Apply now to join our next cohort of Community Science Fellows and Community Leads!

Utilizing GIS to Restore Water Infrastructure in a Rural Community

Camp Hill, Alabama

Featured image for the project, Utilizing GIS to Restore Water Infrastructure in a Rural Community

Image by M K from Pixabay



The town of Camp Hill is situated in Tallapoosa County in east-central Alabama, approximately 20 miles northeast of the city of Auburn and about 50 miles east of Montgomery, the state capital.  With a current population of just over 1000 people, Camp Hill was incorporated in 1895, with the most recent census concluding that the town’s population is predominantly (~87%) Black or African American.  Camp Hill is located in the Tallapoosa River Basin, which measures 4,675 square miles and flows through ten additional counties in Alabama.   

As it stands, Camp Hill faces challenges with respect to its drinking water and sewer systems.  Outdated infrastructure, inadequate repair practices, and limited funding, along with a general lack of publicly available information on the town’s water resources all contribute to Camp Hill’s issues with maintaining these systems. Put simply, underground pipes transporting water in both the sewage and drinking water systems are affected by 1) repeated breakage in several parts of town due to heavy vehicles compacting the ground above said pipes, and; 2) gradual degradation due to their age and lack of preventive maintenance.

Existing documentation for the water and sewer system is primarily paper maps located in the town’s archives which are difficult to read and some have become damaged. Current employees who have worked with the system over the years hold a great deal of legacy knowledge about the system and operation, and this needs to be documented to the extent practicable for future operations.



In order to assess current conditions and prioritize needed repairs to  water infrastructure, the community of Camp Hill requires a means of effectively documenting both its drinking water system and sewer water systems along with other co-located infrastructure such as natural gas distribution.  While several problem areas within the current systems have been identified, a full scope analysis of the systems is necessary for determining a proper course of action.  


  1. Data Collection: Gather data on the drinking water and sewer systems, including infrastructure locations, pipe networks, water sources, treatment facilities, sewer lines, pumping stations, and any relevant information about their condition and capacity.
  2. Spatial Analysis: Use GIS to analyze spatial patterns and relationships within the drinking water and sewer systems. This could involve identifying areas with high rates of water supply contamination, areas prone to sewer overflows, or areas with outdated infrastructure.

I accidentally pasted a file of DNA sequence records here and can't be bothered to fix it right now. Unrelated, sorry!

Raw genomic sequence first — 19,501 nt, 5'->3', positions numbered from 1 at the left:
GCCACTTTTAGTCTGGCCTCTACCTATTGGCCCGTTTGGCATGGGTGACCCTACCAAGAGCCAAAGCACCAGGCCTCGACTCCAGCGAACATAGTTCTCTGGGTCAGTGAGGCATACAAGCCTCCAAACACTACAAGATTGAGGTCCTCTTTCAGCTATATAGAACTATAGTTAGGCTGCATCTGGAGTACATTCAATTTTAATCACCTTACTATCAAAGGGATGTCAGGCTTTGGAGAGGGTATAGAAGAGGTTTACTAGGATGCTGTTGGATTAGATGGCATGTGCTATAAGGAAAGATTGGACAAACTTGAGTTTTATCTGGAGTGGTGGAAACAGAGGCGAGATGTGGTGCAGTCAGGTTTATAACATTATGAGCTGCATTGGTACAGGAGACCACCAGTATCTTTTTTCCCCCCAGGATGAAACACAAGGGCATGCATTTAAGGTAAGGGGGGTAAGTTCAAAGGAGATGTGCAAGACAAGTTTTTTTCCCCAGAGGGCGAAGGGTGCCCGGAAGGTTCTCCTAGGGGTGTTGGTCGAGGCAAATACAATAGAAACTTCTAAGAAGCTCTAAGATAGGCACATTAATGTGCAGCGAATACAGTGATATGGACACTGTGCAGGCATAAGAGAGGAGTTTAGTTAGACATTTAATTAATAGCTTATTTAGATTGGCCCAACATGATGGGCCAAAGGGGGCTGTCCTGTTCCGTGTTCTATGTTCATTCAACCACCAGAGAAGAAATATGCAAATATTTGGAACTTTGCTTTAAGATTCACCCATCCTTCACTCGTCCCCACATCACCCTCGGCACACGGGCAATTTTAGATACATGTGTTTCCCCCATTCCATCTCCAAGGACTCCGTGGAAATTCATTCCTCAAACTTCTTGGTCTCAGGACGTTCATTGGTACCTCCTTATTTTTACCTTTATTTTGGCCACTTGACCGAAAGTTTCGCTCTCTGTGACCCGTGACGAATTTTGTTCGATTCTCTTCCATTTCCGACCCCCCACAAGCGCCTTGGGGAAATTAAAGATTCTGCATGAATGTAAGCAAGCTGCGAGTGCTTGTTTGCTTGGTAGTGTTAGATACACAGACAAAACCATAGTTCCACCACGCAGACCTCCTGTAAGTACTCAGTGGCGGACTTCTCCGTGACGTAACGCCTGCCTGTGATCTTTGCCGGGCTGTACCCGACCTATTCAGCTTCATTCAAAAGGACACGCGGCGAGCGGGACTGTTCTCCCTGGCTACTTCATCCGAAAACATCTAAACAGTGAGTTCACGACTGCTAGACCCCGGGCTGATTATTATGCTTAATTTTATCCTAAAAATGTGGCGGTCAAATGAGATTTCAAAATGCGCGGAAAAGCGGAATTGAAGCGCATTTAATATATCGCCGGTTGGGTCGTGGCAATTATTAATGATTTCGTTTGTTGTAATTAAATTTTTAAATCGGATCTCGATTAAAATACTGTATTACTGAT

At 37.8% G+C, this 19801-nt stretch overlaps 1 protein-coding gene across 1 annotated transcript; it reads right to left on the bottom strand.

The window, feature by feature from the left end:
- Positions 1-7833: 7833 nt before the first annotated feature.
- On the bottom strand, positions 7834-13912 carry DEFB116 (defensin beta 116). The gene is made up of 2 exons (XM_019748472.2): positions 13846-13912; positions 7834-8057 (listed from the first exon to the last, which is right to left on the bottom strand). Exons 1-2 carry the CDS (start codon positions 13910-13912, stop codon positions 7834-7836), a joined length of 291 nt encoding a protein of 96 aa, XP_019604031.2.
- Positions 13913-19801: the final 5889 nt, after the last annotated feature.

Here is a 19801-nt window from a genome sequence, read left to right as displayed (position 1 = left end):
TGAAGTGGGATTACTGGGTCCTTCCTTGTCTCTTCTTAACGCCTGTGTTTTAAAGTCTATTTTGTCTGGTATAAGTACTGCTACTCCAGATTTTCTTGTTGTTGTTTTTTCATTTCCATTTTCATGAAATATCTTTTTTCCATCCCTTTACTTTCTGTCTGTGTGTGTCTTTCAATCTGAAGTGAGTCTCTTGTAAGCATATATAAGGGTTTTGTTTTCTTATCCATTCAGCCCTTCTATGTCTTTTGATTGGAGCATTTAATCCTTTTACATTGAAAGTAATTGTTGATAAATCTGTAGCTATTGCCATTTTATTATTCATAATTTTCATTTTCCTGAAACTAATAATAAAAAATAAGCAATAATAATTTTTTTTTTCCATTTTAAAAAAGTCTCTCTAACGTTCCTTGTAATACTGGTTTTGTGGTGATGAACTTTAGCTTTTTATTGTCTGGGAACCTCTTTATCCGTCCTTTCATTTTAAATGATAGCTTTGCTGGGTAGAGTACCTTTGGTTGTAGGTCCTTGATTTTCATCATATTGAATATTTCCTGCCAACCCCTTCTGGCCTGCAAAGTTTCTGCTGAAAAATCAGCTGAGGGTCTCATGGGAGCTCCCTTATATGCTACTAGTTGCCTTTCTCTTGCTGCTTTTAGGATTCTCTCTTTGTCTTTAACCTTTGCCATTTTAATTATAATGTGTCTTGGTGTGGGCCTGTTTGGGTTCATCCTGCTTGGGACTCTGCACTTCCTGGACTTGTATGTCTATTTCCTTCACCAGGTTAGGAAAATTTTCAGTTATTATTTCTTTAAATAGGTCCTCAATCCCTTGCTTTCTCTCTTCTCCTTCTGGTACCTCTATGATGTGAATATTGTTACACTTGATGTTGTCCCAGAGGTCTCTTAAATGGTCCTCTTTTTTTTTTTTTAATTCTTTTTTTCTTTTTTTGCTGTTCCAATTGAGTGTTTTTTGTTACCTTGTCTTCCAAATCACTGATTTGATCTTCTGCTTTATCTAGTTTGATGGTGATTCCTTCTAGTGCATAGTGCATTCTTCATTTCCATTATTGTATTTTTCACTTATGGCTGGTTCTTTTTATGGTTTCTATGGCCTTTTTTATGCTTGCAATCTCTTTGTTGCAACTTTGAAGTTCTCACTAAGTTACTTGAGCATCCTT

3. Data Integration: Integrate various datasets into a GIS platform, such as demographic data, land use data, environmental data, and historical data on water quality and system maintenance. This integrated approach can provide a comprehensive understanding of the factors influencing the water and sewer systems.


  1. Mapping of Infrastructure:  Using GIS along with historical maps and local knowledge to produce an up-to-date and publicly available map of Camp Hill’s sewage and drinking water systems.  
  2. Scenario Planning:  Use GIS to model the implications of climate change (intensification of storm events) on these systems.
  3. Public Outreach: Utilize GIS-generated maps and visualizations that effectively communicate the issues with the drinking water and sewer systems to stakeholders and the public. This can help raise awareness and build support for necessary improvements and investment.
  4. Recommendations for Best Practices:  Obtain recommendations for a basis (e.g.: annual, semi-annual) for surveying the system(s) among other matters.  

Future Goals:

  1. Infrastructure Improvement: Continuously monitor and assess the condition of the water and sewer infrastructure using GIS technology, with the goal of identifying areas in need of repair or replacement and prioritizing infrastructure investments accordingly.
  2. Community Engagement: Enhance community engagement efforts by leveraging GIS technology to create interactive maps and online platforms where local government staff and ratepayers can access information about the water and sewer systems, report problems, and provide feedback. Foster a culture of transparency and collaboration between the local government and the community.
  3. Capacity Building: Build capacity within the local government and community to effectively utilize GIS technology for managing and improving the water and sewer systems. Provide training and technical assistance to staff members, elected officials, and community stakeholders to ensure they have the necessary skills and knowledge.
  4. Autonomy Over Water Resources: Camp Hill community leaders would like to be equipped to manage their sewer and drinking water systems independently along with the help of its recently formed Water Board.  
  5. Synthesis: Overlay the town’s zoning map as a layer in GIS for community planning.  Compare zoning with areas where development is possible and where it would be helpful.